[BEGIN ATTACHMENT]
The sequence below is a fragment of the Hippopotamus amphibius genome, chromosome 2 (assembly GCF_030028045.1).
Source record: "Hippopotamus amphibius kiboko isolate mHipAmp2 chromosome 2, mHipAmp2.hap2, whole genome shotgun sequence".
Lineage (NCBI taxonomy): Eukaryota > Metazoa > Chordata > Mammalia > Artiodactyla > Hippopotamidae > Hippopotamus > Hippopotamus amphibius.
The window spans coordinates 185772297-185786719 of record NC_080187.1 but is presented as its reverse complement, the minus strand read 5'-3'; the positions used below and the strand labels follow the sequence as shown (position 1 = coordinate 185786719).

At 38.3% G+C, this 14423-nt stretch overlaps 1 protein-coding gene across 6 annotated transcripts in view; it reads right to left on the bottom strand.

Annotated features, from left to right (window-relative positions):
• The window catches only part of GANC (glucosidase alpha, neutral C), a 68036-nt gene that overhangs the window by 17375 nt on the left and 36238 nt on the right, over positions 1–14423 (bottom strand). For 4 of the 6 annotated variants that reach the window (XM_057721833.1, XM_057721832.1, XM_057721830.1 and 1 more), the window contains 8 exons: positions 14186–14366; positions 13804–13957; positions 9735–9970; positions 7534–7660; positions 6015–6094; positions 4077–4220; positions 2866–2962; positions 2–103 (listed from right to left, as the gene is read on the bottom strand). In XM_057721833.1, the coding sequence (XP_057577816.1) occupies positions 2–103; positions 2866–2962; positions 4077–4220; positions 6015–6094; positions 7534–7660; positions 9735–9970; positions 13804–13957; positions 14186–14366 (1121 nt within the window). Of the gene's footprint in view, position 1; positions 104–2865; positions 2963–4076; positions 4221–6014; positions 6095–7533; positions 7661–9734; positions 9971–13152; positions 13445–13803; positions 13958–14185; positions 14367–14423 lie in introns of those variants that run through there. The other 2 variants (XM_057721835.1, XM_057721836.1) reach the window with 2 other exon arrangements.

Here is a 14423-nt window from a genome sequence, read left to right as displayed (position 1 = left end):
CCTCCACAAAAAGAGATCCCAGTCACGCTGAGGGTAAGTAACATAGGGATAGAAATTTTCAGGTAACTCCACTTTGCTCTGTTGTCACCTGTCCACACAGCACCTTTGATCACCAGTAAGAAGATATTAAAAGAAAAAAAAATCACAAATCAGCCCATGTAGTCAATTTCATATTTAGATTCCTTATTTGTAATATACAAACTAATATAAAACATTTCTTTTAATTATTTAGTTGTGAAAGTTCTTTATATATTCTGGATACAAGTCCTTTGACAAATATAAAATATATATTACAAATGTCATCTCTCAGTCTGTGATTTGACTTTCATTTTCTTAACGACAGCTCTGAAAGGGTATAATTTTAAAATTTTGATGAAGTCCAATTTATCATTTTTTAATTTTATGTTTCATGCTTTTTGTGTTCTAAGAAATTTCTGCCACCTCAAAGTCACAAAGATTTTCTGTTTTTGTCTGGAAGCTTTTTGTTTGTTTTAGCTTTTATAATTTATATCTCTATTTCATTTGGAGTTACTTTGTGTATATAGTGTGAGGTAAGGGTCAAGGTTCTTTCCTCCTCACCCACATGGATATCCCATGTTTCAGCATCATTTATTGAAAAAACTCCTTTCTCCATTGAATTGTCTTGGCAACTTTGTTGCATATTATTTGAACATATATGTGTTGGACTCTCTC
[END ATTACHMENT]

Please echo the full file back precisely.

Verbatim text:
The sequence below is a fragment of the Hippopotamus amphibius genome, chromosome 2 (assembly GCF_030028045.1).
Source record: "Hippopotamus amphibius kiboko isolate mHipAmp2 chromosome 2, mHipAmp2.hap2, whole genome shotgun sequence".
Lineage (NCBI taxonomy): Eukaryota > Metazoa > Chordata > Mammalia > Artiodactyla > Hippopotamidae > Hippopotamus > Hippopotamus amphibius.
The window spans coordinates 185772297-185786719 of record NC_080187.1 but is presented as its reverse complement, the minus strand read 5'-3'; the positions used below and the strand labels follow the sequence as shown (position 1 = coordinate 185786719).

At 38.3% G+C, this 14423-nt stretch overlaps 1 protein-coding gene across 6 annotated transcripts in view; it reads right to left on the bottom strand.

Annotated features, from left to right (window-relative positions):
• The window catches only part of GANC (glucosidase alpha, neutral C), a 68036-nt gene that overhangs the window by 17375 nt on the left and 36238 nt on the right, over positions 1–14423 (bottom strand). For 4 of the 6 annotated variants that reach the window (XM_057721833.1, XM_057721832.1, XM_057721830.1 and 1 more), the window contains 8 exons: positions 14186–14366; positions 13804–13957; positions 9735–9970; positions 7534–7660; positions 6015–6094; positions 4077–4220; positions 2866–2962; positions 2–103 (listed from right to left, as the gene is read on the bottom strand). In XM_057721833.1, the coding sequence (XP_057577816.1) occupies positions 2–103; positions 2866–2962; positions 4077–4220; positions 6015–6094; positions 7534–7660; positions 9735–9970; positions 13804–13957; positions 14186–14366 (1121 nt within the window). Of the gene's footprint in view, position 1; positions 104–2865; positions 2963–4076; positions 4221–6014; positions 6095–7533; positions 7661–9734; positions 9971–13152; positions 13445–13803; positions 13958–14185; positions 14367–14423 lie in introns of those variants that run through there. The other 2 variants (XM_057721835.1, XM_057721836.1) reach the window with 2 other exon arrangements.

Here is a 14423-nt window from a genome sequence, read left to right as displayed (position 1 = left end):
CCTCCACAAAAAGAGATCCCAGTCACGCTGAGGGTAAGTAACATAGGGATAGAAATTTTCAGGTAACTCCACTTTGCTCTGTTGTCACCTGTCCACACAGCACCTTTGATCACCAGTAAGAAGATATTAAAAGAAAAAAAAATCACAAATCAGCCCATGTAGTCAATTTCATATTTAGATTCCTTATTTGTAATATACAAACTAATATAAAACATTTCTTTTAATTATTTAGTTGTGAAAGTTCTTTATATATTCTGGATACAAGTCCTTTGACAAATATAAAATATATATTACAAATGTCATCTCTCAGTCTGTGATTTGACTTTCATTTTCTTAACGACAGCTCTGAAAGGGTATAATTTTAAAATTTTGATGAAGTCCAATTTATCATTTTTTAATTTTATGTTTCATGCTTTTTGTGTTCTAAGAAATTTCTGCCACCTCAAAGTCACAAAGATTTTCTGTTTTTGTCTGGAAGCTTTTTGTTTGTTTTAGCTTTTATAATTTATATCTCTATTTCATTTGGAGTTACTTTGTGTATATAGTGTGAGGTAAGGGTCAAGGTTCTTTCCTCCTCACCCACATGGATATCCCATGTTTCAGCATCATTTATTGAAAAAACTCCTTTCTCCATTGAATTGTCTTGGCAACTTTGTTGCATATTATTTGAACATATATGTGTTGGACTCTCTC